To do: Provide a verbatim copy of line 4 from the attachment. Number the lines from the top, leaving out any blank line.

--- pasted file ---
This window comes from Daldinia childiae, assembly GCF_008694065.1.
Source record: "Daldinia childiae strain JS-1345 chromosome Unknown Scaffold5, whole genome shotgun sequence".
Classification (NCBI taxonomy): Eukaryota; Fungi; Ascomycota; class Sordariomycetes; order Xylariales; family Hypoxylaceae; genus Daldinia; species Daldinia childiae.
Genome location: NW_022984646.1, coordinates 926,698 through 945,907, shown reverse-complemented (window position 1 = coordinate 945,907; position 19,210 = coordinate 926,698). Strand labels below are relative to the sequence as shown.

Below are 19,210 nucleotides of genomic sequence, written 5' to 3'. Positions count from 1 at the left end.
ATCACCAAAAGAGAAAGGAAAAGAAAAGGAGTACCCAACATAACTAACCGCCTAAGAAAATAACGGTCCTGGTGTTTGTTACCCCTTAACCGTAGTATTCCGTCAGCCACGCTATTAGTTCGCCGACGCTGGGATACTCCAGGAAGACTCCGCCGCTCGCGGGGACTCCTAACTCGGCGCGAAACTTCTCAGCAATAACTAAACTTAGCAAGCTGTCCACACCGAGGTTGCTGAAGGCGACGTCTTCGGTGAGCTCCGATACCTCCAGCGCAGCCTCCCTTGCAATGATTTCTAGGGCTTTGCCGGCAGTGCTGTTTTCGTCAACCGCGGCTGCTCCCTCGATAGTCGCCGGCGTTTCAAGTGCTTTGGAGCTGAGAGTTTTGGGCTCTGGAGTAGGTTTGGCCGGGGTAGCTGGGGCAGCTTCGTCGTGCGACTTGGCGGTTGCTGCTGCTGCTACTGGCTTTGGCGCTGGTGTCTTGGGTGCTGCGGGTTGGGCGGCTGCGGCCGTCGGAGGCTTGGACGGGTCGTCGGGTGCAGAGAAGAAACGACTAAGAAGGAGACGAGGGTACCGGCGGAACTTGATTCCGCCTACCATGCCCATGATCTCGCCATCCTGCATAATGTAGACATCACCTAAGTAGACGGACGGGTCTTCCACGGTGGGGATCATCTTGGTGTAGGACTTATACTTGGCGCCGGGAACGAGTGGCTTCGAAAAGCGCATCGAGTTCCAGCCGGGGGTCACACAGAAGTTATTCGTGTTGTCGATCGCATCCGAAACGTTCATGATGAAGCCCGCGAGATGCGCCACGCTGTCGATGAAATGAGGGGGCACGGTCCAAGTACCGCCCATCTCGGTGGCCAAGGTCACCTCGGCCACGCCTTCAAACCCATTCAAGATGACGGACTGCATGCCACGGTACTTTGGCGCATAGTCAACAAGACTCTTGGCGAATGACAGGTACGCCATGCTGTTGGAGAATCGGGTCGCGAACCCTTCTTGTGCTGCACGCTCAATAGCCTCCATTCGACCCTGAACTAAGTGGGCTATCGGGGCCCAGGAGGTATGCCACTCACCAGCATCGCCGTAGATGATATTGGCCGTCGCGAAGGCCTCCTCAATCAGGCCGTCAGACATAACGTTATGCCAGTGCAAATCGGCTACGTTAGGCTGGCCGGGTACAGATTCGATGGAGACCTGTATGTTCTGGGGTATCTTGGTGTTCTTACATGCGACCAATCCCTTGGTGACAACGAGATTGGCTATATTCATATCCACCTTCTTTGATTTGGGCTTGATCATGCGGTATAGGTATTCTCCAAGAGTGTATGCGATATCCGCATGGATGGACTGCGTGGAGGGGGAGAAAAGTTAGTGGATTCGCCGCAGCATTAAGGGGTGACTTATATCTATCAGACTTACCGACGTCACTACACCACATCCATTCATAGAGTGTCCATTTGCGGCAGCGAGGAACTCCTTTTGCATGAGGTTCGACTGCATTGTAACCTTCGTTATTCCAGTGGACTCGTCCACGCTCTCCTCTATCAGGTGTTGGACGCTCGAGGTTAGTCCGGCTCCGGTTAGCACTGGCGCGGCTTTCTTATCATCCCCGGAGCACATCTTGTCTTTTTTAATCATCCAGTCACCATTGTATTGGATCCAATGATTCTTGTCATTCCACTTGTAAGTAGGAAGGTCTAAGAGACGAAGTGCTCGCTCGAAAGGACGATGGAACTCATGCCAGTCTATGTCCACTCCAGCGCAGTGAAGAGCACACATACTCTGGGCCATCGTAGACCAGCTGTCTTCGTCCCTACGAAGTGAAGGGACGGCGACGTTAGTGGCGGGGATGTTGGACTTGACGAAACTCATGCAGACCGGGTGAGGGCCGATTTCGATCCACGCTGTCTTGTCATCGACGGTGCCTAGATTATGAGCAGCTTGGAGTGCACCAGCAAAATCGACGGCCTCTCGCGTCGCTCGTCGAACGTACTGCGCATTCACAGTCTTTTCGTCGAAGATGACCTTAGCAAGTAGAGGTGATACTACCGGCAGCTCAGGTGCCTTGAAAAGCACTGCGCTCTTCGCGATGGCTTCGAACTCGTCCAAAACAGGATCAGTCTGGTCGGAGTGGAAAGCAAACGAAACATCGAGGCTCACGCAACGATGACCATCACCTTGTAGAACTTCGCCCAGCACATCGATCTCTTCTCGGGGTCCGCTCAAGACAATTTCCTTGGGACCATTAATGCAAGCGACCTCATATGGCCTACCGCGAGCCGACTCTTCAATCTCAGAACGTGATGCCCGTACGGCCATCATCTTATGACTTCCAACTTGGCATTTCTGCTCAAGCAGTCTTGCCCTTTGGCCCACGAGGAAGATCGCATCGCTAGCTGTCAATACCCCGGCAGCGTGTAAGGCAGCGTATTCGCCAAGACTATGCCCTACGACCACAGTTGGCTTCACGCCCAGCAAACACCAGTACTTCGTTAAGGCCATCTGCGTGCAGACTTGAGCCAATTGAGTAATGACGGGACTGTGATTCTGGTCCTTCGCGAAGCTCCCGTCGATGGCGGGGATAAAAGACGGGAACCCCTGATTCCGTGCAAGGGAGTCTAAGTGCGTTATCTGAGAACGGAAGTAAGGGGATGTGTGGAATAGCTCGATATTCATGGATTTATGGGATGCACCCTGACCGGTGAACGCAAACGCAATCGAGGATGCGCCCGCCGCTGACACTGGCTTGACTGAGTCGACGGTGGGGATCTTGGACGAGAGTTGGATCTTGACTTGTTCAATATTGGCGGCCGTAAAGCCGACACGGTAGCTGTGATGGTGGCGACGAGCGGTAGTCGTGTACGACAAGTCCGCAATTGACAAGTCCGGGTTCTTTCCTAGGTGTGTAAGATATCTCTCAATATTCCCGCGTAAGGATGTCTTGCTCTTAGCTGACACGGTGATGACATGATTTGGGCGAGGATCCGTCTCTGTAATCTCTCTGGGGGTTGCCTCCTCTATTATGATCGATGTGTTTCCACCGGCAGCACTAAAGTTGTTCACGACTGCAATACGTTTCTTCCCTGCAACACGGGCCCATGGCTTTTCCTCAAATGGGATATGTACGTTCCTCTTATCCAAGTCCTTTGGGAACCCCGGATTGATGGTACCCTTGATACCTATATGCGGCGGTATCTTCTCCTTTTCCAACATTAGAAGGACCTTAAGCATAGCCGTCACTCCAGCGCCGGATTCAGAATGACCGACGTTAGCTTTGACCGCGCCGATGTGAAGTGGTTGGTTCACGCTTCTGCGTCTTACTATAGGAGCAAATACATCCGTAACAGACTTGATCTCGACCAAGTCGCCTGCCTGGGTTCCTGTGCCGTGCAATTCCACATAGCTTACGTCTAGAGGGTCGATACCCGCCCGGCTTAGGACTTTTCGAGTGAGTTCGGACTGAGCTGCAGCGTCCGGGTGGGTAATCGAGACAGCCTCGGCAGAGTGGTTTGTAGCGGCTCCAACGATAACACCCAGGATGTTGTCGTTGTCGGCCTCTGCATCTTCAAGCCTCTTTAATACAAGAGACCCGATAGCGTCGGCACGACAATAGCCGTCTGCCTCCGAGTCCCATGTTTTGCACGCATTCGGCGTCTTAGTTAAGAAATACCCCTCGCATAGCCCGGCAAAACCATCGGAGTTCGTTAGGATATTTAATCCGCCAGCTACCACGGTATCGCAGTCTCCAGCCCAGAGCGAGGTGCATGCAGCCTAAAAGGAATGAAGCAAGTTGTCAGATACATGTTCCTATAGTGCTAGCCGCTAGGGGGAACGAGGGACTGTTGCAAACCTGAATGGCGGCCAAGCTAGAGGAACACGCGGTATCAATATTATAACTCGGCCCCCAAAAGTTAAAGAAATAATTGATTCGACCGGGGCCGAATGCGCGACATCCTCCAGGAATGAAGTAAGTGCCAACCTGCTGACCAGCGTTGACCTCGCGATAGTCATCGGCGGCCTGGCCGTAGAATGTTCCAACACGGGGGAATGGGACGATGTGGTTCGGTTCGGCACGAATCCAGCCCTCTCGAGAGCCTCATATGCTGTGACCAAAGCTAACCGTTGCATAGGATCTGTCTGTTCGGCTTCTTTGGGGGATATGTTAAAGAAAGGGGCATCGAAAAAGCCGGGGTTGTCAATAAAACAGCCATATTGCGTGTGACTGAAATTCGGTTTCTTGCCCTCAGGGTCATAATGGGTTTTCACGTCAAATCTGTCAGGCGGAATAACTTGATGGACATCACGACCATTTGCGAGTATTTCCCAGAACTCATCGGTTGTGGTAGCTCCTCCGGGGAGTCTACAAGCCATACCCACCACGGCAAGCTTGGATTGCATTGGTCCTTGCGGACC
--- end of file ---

Genome location: NW_022984646.1, coordinates 926,698 through 945,907, shown reverse-complemented (window position 1 = coordinate 945,907; position 19,210 = coordinate 926,698). Strand labels below are relative to the sequence as shown.